By Jeff Keeling
The lovely and talented Angela and I, along with our 6-year-old grandson the ebullient veteran camper Owen, took a big chance last weekend at Roan Mountain State Park. We brought along Owen’s sister, the spritelike Emmarie Lyn “Baby Sister” Chandley, less than a week shy of her third birthday, for what was to be her first camping experience.
To be on the safe side – and because we tend not to pack light for these things – we traveled in two vehicles. Should Emmarie melt down as darkness settled and the crickets struck up their evening chorus, one of us could take her home provided Owen wanted to stay behind with the other.
We needn’t have worried. From the moment she began splashing about in the Doe River, through her voracious consumption of two hot dogs and her first true campfire s’mores, and on to her intrepid ascent of Round Bald shrouded in the Roan massif’s swirling clouds, the sprite was in her element.
Oh, there were moments – she’s a toddler, after all – but we frequently praised Emmarie’s camping prowess. For her part, she seemed to be enjoying thoroughly all that the crown jewel of Tennessee’s state parks has to offer. We trekked to the Peg Leg Mine, stopping to check out a bristly, ash-white and black caterpillar on the way. We returned to the visitors’ center via the Cloudland Nature Trail, feeling the soft, cool damp held in by the highland coves even as the hot, dry weather parched the valleys below.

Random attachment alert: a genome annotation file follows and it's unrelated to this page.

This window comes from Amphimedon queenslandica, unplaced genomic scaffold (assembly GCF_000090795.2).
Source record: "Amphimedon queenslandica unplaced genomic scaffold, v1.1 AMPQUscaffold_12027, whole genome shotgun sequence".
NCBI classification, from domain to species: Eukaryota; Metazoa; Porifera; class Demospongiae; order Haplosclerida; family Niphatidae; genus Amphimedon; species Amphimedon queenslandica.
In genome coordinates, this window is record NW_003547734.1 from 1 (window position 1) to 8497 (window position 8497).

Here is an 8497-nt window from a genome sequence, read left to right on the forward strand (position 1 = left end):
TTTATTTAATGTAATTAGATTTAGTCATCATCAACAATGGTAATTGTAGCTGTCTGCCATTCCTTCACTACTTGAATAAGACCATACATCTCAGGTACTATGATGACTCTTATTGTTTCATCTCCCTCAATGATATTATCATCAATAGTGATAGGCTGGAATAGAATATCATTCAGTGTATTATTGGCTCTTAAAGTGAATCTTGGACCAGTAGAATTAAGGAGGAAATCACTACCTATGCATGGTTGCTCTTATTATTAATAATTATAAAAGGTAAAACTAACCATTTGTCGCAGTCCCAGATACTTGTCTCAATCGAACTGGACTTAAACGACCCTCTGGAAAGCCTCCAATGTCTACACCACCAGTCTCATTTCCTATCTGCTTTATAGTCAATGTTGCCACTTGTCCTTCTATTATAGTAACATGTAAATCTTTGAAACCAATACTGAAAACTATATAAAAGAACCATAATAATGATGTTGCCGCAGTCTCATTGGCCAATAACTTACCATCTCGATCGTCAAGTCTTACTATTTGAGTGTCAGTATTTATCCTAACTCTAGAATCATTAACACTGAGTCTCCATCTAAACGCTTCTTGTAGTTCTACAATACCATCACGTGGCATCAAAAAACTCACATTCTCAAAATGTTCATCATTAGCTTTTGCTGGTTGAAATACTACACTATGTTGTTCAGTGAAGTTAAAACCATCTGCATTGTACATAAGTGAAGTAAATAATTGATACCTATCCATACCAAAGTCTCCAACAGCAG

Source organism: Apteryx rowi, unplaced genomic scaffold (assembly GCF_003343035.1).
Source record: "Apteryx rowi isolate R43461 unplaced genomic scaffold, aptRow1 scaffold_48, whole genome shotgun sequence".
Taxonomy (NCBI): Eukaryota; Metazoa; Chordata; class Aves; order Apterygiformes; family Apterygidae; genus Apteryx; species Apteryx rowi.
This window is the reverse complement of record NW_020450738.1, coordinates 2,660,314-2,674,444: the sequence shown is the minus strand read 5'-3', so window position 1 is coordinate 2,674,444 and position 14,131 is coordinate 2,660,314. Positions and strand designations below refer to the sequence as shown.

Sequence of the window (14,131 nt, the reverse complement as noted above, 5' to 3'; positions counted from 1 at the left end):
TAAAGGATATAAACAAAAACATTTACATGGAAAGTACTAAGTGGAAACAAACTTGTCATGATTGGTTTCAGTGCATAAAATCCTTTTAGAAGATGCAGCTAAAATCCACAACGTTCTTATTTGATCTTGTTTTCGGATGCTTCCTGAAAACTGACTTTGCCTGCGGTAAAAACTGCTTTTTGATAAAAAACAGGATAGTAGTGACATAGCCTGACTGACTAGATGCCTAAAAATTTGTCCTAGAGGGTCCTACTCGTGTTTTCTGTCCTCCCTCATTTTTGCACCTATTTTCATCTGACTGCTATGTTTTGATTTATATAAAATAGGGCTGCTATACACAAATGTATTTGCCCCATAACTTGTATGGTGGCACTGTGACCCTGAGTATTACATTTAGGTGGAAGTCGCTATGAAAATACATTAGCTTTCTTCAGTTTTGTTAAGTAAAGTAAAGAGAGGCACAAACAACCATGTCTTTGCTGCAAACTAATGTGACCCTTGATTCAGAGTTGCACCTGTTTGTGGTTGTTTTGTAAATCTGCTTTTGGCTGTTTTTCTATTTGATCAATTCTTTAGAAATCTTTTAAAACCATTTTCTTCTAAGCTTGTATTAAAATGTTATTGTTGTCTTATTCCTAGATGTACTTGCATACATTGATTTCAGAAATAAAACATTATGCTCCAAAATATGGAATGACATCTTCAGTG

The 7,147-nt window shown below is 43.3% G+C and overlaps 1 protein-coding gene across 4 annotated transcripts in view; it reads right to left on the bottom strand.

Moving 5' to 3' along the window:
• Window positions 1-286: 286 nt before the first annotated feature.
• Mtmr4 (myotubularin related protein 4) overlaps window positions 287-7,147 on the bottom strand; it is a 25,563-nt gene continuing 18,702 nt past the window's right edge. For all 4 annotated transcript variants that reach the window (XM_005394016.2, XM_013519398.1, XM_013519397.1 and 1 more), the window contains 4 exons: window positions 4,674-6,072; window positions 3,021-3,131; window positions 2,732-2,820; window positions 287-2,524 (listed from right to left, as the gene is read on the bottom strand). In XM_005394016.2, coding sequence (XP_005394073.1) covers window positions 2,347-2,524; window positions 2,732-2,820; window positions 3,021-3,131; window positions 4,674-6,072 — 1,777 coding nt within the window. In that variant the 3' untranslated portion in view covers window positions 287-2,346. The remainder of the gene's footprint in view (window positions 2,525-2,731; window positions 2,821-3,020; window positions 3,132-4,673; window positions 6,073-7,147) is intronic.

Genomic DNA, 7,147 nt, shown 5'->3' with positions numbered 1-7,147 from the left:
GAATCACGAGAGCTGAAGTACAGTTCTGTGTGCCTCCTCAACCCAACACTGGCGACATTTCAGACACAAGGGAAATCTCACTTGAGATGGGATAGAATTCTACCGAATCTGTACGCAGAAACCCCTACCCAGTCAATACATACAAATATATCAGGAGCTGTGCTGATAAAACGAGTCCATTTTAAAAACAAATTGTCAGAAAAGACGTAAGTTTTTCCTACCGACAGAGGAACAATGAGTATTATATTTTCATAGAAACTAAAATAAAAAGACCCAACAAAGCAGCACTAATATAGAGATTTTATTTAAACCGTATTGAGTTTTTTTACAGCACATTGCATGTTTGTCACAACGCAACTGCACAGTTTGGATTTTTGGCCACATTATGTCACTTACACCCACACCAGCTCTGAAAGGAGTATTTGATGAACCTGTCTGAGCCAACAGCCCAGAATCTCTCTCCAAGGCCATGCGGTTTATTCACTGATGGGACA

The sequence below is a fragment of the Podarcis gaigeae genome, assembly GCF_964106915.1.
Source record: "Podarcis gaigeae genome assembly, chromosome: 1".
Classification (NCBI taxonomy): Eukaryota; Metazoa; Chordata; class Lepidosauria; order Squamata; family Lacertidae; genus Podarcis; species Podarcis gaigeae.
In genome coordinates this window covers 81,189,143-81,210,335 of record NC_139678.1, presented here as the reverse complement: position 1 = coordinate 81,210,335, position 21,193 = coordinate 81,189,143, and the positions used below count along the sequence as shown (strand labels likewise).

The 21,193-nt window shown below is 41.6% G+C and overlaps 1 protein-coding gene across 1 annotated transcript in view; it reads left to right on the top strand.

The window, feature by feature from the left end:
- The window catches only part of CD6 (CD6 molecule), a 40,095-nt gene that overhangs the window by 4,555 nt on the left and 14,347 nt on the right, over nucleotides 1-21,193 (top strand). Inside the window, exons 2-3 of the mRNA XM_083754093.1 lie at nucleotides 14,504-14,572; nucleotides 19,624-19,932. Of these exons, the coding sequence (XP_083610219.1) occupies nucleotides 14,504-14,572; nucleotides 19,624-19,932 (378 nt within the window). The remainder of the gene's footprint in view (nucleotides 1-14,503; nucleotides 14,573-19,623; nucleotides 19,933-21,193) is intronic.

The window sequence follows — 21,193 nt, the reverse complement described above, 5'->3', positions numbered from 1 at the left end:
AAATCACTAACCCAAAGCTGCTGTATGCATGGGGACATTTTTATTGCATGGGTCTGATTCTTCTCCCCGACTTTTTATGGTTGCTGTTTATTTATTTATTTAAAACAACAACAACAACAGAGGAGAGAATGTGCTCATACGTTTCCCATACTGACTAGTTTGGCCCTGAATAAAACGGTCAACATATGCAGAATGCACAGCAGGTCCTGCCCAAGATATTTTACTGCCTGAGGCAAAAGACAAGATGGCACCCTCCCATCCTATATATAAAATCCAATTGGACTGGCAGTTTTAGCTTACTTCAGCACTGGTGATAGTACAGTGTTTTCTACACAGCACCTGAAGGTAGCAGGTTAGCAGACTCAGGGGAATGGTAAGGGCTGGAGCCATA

After campground arrival and set up, the kids made a few new friends and Owen introduced his sister to one of his favorite camping traditions – hunting for toy animals and action figures that Pop Pop or Gran Gran have hidden in the rhododendrons and other growth surrounding the campsite. A wade upstream in the Doe preceded dinner, and by the time Gran Gran had read a couple pages of a story and Emmarie was snuggled in her nest inside the tent, it was off to the Land of Nod for her.
We capped things off Sunday with a drive up to Carver’s Gap. With the clouds and wind pushing temperatures down and a half-mile, 300-foot climb to Round Bald in our plans, we were uncertain how the sprite would fare. Again, we needn’t have worried, as she trekked her way up just fine, playing games with the trailside goldenrod such that one might have expected a real live fairy to light on her shoulder at any moment.
Saturday is National Public Lands Day. We are blessed nearly beyond measure with a bounty of public lands in this area – Roan Mountain and its environs, spectacular as they are, being nearly equaled in other nearby spots. I encourage you to visit one of them and learn more, and I pray that as a people, we maintain our appreciation for these spots and do what it takes to preserve them for Emmarie, Owen, and the generations that will follow them. To act otherwise would represent folly.